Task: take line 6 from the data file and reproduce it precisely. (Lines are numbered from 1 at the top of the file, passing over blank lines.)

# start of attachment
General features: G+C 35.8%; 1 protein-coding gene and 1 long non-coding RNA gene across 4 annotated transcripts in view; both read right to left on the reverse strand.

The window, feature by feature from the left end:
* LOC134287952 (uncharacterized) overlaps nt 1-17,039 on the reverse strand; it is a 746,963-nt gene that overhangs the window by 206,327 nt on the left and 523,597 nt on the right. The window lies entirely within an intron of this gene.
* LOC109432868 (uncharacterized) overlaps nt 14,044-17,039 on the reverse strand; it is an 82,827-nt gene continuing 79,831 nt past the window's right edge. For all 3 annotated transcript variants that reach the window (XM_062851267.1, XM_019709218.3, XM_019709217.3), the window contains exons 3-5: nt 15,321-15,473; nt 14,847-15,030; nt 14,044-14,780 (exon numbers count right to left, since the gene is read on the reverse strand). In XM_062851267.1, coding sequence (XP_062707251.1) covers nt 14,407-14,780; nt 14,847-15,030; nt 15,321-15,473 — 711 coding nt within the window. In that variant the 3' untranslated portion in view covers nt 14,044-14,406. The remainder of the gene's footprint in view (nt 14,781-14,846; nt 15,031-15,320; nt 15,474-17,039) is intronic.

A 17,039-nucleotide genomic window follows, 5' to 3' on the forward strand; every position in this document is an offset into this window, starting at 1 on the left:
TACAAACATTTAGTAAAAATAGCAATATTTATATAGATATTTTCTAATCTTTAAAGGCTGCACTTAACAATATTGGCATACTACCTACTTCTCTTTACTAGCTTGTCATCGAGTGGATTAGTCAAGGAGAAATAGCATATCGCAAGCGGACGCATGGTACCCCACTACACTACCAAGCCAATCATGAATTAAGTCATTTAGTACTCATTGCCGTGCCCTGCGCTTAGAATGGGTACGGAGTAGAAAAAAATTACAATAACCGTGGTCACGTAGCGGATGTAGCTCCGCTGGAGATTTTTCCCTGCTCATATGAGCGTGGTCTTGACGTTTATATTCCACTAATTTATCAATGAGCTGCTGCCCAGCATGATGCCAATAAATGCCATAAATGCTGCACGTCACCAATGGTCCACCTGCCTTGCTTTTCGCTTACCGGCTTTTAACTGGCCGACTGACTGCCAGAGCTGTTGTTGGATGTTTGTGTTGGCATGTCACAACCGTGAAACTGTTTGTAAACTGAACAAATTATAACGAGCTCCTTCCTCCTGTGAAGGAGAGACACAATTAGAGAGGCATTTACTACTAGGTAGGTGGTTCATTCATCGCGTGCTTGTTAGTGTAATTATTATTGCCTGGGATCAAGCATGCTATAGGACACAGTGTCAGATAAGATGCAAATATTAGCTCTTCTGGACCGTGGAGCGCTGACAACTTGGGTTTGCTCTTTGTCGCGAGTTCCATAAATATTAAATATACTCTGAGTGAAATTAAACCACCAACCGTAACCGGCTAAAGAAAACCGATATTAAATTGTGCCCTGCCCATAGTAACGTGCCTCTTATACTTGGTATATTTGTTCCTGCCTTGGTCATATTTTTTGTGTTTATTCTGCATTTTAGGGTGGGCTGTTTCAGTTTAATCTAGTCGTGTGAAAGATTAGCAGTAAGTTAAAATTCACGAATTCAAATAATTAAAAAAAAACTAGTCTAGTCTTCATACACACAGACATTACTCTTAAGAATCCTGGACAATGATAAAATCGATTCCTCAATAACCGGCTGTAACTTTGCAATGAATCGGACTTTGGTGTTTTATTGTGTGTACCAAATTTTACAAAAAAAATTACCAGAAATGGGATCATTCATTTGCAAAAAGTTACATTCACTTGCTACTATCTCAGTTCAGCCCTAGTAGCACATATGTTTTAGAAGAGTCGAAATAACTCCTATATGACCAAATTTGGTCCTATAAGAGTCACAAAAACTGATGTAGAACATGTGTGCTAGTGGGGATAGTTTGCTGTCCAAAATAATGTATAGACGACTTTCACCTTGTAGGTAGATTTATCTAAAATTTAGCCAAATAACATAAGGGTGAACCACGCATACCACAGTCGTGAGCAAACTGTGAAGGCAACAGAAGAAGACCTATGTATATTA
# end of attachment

TACAAACATTTAGTAAAAATAGCAATATTTATATAGATATTTTCTAATCTTTAAAGGCTGCACTTAACAATATTGGCATACTACCTACTTCTCTTTACTAGCTTGTCATCGAGTGGATTAGTCAAGGAGAAATAGCATATCGCAAGCGGACGCATGGTACCCCACTACACTACCAAGCCAATCATGAATTAAGTCATTTAGTACTCATTGCCGTGCCCTGCGCTTAGAATGGGTACGGAGTAGAAAAAAATTACAATAACCGTGGTCACGTAGCGGATGTAGCTCCGCTGGAGATTTTTCCCTGCTCATATGAGCGTGGTCTTGACGTTTATATTCCACTAATTTATCAATGAGCTGCTGCCCAGCATGATGCCAATAAATGCCATAAATGCTGCACGTCACCAATGGTCCACCTGCCTTGCTTTTCGCTTACCGGCTTTTAACTGGCCGACTGACTGCCAGAGCTGTTGTTGGATGTTTGTGTTGGCATGTCACAACCGTGAAACTGTTTGTAAACTGAACAAATTATAACGAGCTCCTTCCTCCTGTGAAGGAGAGACACAATTAGAGAGGCATTTACTACTAGGTAGGTGGTTCATTCATCGCGTGCTTGTTAGTGTAATTATTATTGCCTGGGATCAAGCATGCTATAGGACACAGTGTCAGATAAGATGCAAATATTAGCTCTTCTGGACCGTGGAGCGCTGACAACTTGGGTTTGCTCTTTGTCGCGAGTTCCATAAATATTAAATATACTCTGAGTGAAATTAAACCACCAACCGTAACCGGCTAAAGAAAACCGATATTAAATTGTGCCCTGCCCATAGTAACGTGCCTCTTATACTTGGTATATTTGTTCCTGCCTTGGTCATATTTTTTGTGTTTATTCTGCATTTTAGGGTGGGCTGTTTCAGTTTAATCTAGTCGTGTGAAAGATTAGCAGTAAGTTAAAATTCACGAATTCAAATAATTAAAAAAAAACTAGTCTAGTCTTCATACACACAGACATTACTCTTAAGAATCCTGGACAATGATAAAATCGATTCCTCAATAACCGGCTGTAACTTTGCAATGAATCGGACTTTGGTGTTTTATTGTGTGTACCAAATTTTACAAAAAAAATTACCAGAAATGGGATCATTCATTTGCAAAAAGTTACATTCACTTGCTACTATCTCAGTTCAGCCCTAGTAGCACATATGTTTTAGAAGAGTCGAAATAACTCCTATATGACCAAATTTGGTCCTATAAGAGTCACAAAAACTGATGTAGAACATGTGTGCTAGTGGGGATAGTTTGCTGTCCAAAATAATGTATAGACGACTTTCACCTTGTAGGTAGATTTATCTAAAATTTAGCCAAATAACATAAGGGTGAACCACGCATACCACAGTCGTGAGCAAACTGTGAAGGCAACAGAAGAAGACCTATGTATATTA